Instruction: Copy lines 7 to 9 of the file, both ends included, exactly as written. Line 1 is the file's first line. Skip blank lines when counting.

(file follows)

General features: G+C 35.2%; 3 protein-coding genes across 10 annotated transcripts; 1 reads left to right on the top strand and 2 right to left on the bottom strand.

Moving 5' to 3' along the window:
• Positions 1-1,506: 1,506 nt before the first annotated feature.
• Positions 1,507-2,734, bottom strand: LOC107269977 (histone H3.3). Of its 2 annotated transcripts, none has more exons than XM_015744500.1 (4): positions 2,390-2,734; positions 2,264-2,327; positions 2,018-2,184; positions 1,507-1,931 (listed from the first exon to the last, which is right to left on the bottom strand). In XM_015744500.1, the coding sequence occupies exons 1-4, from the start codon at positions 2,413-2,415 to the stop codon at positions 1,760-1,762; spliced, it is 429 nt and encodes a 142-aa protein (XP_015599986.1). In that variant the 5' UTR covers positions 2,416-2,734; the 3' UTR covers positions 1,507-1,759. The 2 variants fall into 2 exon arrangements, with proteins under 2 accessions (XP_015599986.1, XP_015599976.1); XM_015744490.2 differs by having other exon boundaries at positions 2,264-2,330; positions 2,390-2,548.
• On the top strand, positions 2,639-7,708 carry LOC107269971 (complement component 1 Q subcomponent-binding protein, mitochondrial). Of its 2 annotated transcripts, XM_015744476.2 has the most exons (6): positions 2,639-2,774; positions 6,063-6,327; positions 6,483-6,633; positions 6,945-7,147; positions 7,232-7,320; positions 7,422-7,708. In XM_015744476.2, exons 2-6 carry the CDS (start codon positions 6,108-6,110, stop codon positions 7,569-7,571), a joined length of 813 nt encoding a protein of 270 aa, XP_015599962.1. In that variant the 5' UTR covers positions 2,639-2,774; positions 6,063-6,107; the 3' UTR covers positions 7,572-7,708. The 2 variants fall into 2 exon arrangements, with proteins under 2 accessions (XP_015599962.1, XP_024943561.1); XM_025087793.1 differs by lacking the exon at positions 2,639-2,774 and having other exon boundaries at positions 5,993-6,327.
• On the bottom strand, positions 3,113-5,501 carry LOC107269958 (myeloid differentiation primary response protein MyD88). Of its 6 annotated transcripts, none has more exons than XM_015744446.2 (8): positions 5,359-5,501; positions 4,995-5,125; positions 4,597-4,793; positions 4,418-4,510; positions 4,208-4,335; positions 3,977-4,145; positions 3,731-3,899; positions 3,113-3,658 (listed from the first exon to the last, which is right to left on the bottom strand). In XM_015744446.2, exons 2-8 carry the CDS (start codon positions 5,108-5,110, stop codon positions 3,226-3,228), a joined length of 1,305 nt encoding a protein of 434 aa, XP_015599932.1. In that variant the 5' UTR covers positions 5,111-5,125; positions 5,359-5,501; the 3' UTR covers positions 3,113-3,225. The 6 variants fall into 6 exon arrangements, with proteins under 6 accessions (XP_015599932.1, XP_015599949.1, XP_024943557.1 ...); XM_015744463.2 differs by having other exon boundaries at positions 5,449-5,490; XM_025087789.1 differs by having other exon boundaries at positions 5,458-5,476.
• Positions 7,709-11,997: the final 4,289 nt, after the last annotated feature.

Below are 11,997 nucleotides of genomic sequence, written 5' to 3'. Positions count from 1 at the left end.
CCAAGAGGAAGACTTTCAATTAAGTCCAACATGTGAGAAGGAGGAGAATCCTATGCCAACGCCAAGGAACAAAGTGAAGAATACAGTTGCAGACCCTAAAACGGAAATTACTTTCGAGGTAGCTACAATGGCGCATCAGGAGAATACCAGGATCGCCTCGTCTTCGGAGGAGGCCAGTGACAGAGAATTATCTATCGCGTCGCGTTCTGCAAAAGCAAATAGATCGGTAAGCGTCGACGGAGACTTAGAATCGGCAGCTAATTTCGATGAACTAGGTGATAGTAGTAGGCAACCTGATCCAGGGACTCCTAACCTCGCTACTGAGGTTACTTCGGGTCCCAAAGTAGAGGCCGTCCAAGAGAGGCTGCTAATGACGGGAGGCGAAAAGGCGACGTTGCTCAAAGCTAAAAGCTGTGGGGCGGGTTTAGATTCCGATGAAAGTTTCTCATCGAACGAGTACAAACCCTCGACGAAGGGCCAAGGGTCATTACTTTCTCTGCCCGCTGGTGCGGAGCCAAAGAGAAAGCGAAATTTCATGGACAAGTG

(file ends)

• Positions 7,709-11,997: the final 4,289 nt, after the last annotated feature.

Below are 11,997 nucleotides of genomic sequence, written 5' to 3'. Positions count from 1 at the left end.
CCAAGAGGAAGACTTTCAATTAAGTCCAACATGTGAGAAGGAGGAGAATCCTATGCCAACGCCAAGGAACAAAGTGAAGAATACAGTTGCAGACCCTAAAACGGAAATTACTTTCGAGGTAGCTACAATGGCGCATCAGGAGAATACCAGGATCGCCTCGTCTTCGGAGGAGGCCAGTGACAGAGAATTATCTATCGCGTCGCGTTCTGCAAAAGCAAATAGATCGGTAAGCGTCGACGGAGACTTAGAATCGGCAGCTAATTTCGATGAACTAGGTGATAGTAGTAGGCAACCTGATCCAGGGACTCCTAACCTCGCTACTGAGGTTACTTCGGGTCCCAAAGTAGAGGCCGTCCAAGAGAGGCTGCTAATGACGGGAGGCGAAAAGGCGACGTTGCTCAAAGCTAAAAGCTGTGGGGCGGGTTTAGATTCCGATGAAAGTTTCTCATCGAACGAGTACAAACCCTCGACGAAGGGCCAAGGGTCATTACTTTCTCTGCCCGCTGGTGCGGAGCCAAAGAGAAAGCGAAATTTCATGGACAAGTG